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Managing the big play: the Kansas City Chiefs have a historical offense

The Kansas City Chiefs are coming off a heartbreaking loss to the Los Angeles Rams in a game in which they scored 51 points.

Somehow, during this game that saw a combined 107 points scored, the defense may have not been the only reason the Chiefs lost this game. The offense suffered its fair share of mishaps both in execution, mental lapses and coaching decisions but clearly, there is more to be excited about than upset with.

The Chiefs continue to show they can overcome adversity, as noted by multiple answers after turnovers and Rams scores.

The offense is still clicking at an abnormal rate, especially accounting for the mistakes that were made, and that is due to its ability to land big play after big play.

The Chiefs offense has no problem sustaining drives and matriculating the ball down the field. In fact, it has proven they can run the ball down the entire field this year, but what makes them the most dangerous offense in the National Football League is their ability to strike big play after big play.

The Chiefs routinely found success by dialing up deep passes and getting players in space to turn short or intermediate routes into chunk plays against the Rams. The most impressive part about their ability to excel with big plays is the unique ways they are able to pull of these chunk plays and the consistency in which they do so.

This week, down in the Arrowhead Pride Laboratory, we are going to look through some coaching decisions and the player execution that went into making them happen.

The art of the big play

Deep passing attack

Having a quarterback like Patrick Mahomes and the speed of Tyreek Hill make downfield passing easier than it will be for just about any other team in the NFL, but it’s far more complicated than that.

Here the Rams are in a single-high safety (a single-deep safety in the middle of the field) look while in man coverage on all of the receivers. The Chiefs use a slight play-action fake to make sure the linebackers are respecting the run and not getting depth off the snap, which could interrupt the deep slice route by Hill. As the linebacker is drawn in with the run action and then occupied by Kareem Hunt’s out route, the stress is then placed downfield on the single-high safety. With three receivers to the right side of the formation, the first and second receiver are running deep vertical routes, forcing the safety to respect the seam route.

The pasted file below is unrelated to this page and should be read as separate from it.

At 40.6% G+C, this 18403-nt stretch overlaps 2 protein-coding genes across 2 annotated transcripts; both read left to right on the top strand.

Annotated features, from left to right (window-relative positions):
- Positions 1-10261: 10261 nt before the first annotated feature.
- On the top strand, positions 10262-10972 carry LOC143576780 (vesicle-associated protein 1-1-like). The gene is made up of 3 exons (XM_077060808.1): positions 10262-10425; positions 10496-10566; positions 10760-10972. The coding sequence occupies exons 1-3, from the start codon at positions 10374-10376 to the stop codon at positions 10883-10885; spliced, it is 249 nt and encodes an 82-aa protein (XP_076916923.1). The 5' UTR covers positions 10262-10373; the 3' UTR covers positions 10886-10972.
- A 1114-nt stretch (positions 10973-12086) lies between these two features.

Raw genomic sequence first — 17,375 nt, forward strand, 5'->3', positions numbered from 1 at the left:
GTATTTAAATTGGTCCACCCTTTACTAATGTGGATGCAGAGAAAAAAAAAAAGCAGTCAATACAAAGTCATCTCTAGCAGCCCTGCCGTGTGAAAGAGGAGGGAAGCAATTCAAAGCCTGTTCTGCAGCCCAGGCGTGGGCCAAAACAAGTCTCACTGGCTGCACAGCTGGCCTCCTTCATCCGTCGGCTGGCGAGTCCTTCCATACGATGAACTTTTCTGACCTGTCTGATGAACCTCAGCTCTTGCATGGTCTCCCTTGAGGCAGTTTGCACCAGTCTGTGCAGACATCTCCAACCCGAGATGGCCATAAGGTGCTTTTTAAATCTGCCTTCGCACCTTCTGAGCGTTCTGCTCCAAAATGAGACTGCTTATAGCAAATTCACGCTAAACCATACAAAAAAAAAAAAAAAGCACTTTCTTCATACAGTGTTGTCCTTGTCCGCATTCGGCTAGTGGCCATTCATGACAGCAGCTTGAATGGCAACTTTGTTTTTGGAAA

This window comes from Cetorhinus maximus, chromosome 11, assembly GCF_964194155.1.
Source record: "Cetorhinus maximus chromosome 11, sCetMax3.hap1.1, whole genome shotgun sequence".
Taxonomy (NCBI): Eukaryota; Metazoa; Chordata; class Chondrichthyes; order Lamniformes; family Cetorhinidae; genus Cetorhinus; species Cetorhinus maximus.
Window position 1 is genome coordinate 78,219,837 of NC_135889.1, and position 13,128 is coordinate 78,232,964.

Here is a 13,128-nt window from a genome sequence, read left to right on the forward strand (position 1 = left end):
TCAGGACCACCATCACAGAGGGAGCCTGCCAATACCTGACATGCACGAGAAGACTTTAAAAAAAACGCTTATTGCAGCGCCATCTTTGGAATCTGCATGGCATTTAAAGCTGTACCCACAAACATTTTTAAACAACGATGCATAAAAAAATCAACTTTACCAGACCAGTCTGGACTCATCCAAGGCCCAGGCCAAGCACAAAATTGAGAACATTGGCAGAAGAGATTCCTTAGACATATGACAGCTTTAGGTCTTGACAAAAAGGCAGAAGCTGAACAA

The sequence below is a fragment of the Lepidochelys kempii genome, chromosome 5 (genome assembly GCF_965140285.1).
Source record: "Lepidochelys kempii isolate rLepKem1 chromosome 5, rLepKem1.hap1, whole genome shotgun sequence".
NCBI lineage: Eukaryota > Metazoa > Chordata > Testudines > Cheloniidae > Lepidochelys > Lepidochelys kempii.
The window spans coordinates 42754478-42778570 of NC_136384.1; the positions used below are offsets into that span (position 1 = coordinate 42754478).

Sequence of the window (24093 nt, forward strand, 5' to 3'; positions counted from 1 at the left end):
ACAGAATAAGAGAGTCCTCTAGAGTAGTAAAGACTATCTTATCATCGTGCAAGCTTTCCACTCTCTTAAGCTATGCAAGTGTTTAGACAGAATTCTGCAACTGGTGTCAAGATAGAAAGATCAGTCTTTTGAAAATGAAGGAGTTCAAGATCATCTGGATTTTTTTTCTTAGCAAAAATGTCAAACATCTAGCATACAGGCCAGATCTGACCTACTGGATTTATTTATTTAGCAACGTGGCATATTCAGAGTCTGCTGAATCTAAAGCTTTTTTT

The play design was good, but the execution by the players was equally important. Mahomes does a great job of holding both safeties (deep and the safety in the robber hole), allowing Hill to clear them to the back numbers. Hill does his part and beats the jam quickly and then just turns up his speed to create separation in just 25 yards.

A very similar play here with Travis Kelce now as the inside receiver in the trips formation and the one running the over route. The concept is still the same—two vertical routes on the outside, an over route by the three to the trips side and the backside wide receiver is just occupying the cornerback underneath after a slight run action.

The Chiefs do not hesitate to dip back to the same well when the play is working, and this vertical concept from trips with the over route was one that was used multiple times in this game.

The changeup

Not every big play is coaching genius, especially when you are working with a team as talented as the Chiefs.

The over route from the trips formation, as mentioned above, was utilized often in the first half, and then Reid showed the same formation in the second half.